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The Bread King

Devotions

Toddlers who receive gifts are often more interested in the wrapping paper and packaging than in what those things contain. We can do the same with God’s gifts. We become focused on the things we want from God and we lose sight of God Himself.

This was the problem with the crowd that followed Jesus across the lake after the miraculous feeding. They had tried to take Jesus and make Him their king, but Jesus did not trust their motives. “Very truly I tell you, you are looking for me, not because you saw the signs I performed but because you ate the loaves and had your fill” (v. 26).

Jesus went on to remind them: “Do not work for food that spoils, but for food that endures to eternal life, which the Son of Man will give you. For on him God the Father has placed his seal of approval” (v. 27). When the crowd asked what kind of “work” God required, Jesus told them it was to “believe in the one he has sent” (v. 29).

The crowd saw Jesus only as a great prophet or perhaps as a miracle-working rabbi (v. 25). More critically, they failed to understand their own need. The superficial nature of their devotion to Jesus was soon evident in their surly demand that Jesus give them more bread.

Food is essential to life, but there is more to life than food. Instead of food for physical life, Jesus offered eternal life (v. 40). The crowd understood that Jesus was claiming to be more than a rabbi or a prophet. His words could only mean that He had a status that was even higher than that of Moses (vv. 41–42). Jesus offered to do things only God could do.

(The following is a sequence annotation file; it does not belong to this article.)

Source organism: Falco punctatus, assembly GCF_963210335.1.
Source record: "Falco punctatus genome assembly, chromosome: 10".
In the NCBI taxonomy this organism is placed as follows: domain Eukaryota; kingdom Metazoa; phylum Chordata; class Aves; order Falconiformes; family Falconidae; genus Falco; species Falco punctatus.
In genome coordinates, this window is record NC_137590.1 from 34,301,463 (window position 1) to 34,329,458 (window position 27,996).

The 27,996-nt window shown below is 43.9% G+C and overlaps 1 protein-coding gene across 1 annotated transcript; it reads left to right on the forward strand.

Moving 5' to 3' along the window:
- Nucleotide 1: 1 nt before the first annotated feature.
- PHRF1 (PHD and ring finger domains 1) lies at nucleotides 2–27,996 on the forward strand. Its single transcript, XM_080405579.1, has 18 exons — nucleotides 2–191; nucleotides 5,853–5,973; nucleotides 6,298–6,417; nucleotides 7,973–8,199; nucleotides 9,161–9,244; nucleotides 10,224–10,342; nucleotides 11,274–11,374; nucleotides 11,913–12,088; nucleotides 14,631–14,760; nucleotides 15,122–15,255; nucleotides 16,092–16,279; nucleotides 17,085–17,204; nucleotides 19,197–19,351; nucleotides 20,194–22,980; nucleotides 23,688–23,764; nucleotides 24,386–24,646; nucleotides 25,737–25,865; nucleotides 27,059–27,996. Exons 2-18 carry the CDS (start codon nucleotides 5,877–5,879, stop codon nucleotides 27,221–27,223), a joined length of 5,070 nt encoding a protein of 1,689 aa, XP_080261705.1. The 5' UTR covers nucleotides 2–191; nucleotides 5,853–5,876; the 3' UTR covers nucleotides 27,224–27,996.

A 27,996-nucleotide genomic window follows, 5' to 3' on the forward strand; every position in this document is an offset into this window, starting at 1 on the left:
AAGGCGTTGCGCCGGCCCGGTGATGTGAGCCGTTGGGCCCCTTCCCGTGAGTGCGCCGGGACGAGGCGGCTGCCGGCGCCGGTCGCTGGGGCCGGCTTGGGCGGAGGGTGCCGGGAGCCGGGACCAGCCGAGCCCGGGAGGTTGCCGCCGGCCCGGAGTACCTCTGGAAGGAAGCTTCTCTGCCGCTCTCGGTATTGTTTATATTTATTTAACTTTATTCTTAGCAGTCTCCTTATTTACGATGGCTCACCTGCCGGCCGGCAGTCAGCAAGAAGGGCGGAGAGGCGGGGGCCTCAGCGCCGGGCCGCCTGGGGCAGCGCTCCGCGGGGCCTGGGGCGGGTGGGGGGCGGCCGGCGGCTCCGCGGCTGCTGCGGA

Apply the Word

You should rely on God to provide you with daily bread. He knows what you need. But Jesus offers much more. Jesus is as necessary to your spiritual life as food is to your physical life. As important as the physical needs may be, your spiritual needs are even more important. Do not make the mistake of being concerned with only one.

BY Dr. John Koessler, Chair and Professor of Pastoral Studies

Dr. John Koessler serves as chair and professor in the division of applied theology and church ministry at the Moody Bible Institute in Chicago, Illinois. He is married to Jane and has two sons, Drew and Jarred. John is the author of The Radical Pursuit of Rest (InterVarsity), The Surprising Grace of Disappointment (Moody) and True Discipleship (Moody). John has written several other books and articles and serves as a contributing editor for Today in the Word.

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